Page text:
Bible Museum says five of its Dead Sea Scrolls are fake

The Museum of the Bible in Washington, DC says five of its most valuable artifacts — all once thought to be part of the historic Dead Sea Scrolls — are fake and will not be displayed anymore.

German-based scholars tested the fragments and found that five “show characteristics inconsistent with ancient origin and therefore will no longer be displayed at the museum.”

CNN raised questions about the museum’s Dead Sea Scroll fragments in an article published last November, as the Green family prepared to unveil their new, $500 million museum.

Steve Green, the Bible museum’s evangelical founder and chairman, would not say how much his family spent for the 16 fragments in its collection. But scholars say even small fragments with little text can fetch millions in the antiquities market.

“Though we had hoped the testing would render different results, this is an opportunity to educate the public on the importance of verifying the authenticity of rare biblical artifacts, the elaborate testing process undertaken and our commitment to transparency,” said Jeffrey Kloha, the chief curatorial officer for Museum of the Bible.

“As an educational institution entrusted with cultural heritage, the museum upholds and adheres to all museum and ethical guidelines on collection care, research and display.”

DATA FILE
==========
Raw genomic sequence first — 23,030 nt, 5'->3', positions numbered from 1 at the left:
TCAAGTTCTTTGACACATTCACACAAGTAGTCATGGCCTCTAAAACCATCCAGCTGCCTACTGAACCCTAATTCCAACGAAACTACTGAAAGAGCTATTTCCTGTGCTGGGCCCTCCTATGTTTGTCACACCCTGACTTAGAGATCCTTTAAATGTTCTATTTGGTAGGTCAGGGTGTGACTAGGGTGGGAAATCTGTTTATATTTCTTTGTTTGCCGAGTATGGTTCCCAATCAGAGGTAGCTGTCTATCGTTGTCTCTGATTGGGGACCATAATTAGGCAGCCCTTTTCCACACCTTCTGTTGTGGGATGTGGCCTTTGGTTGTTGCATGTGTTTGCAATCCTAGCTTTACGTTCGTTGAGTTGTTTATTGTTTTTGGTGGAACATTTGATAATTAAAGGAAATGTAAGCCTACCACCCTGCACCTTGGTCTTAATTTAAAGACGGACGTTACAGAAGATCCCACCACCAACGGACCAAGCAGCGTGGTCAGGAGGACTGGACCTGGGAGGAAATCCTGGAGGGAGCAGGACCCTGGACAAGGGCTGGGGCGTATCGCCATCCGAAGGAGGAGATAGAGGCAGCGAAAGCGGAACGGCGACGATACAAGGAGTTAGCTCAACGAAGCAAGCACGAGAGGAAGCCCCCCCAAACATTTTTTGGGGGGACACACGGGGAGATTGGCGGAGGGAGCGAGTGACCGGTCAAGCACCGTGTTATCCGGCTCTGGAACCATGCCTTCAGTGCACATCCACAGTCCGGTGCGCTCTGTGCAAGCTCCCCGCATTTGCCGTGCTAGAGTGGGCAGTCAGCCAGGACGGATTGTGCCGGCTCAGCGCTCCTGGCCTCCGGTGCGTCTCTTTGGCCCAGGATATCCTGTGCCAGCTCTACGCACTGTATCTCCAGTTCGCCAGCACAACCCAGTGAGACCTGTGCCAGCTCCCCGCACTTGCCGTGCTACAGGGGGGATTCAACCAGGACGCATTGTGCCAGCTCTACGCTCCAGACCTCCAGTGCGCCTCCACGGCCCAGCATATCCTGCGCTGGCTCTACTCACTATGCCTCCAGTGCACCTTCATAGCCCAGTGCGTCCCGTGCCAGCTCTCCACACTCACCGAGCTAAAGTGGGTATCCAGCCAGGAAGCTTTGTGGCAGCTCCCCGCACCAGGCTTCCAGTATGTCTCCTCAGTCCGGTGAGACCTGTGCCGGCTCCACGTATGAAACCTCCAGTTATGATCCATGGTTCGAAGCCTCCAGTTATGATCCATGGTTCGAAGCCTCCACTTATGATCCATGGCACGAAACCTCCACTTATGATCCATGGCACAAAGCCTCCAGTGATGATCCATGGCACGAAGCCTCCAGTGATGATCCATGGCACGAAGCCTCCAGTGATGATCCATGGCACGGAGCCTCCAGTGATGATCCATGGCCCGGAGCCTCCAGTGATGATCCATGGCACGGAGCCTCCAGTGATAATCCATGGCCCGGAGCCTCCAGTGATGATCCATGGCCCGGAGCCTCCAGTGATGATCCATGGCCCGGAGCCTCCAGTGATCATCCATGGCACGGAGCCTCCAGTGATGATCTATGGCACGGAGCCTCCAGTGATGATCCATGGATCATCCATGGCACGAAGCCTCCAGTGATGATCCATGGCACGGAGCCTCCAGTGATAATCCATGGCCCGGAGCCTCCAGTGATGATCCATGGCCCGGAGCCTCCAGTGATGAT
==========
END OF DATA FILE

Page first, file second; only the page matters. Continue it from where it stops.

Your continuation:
But some scholars had questioned the fragments in the collection even before the museum opened with splashy ceremonies last November, including an event attended by Vice President Mike Pence.

Kipp Davis, an expert on the Dead Sea Scrolls at Trinity Western University in Canada, was one of several academics who has tried to warn Christians, including the Green family, about the forgeries.

Davis, who studied the fragments for the Museum of the Bible, said Tuesday’s news about the fakes felt like bittersweet vindication. His takeaway: That evangelicals or others whose faith motivates them to collect artifacts should be very careful with an antiquities dealers eager to take advantage of them.

“These good intentions that draw from a place of faith are subject to some really gross manipulations and that is a big part of what has happened here,” Davis said. The scholar said he believes 2-4 of the Greens’ 16 fragments may be authentic.

In April 2017, Bible Museum sent five fragments to the Bundesanstalt für Materialforschung und-prüfung (BAM) a German institute for analyzing materials, where scholars tested for 3D digital microscopy and conducted material analyses of the ink and sediment on the papyrus.

Scholars have theorized that forgers write on top of ancient scraps of papyrus or leather, making the scrolls appear authentic, until the ink is tested.

Their report, which the Bible Museum said they recently received, “further raises suspicions about the authenticity of all five fragments.”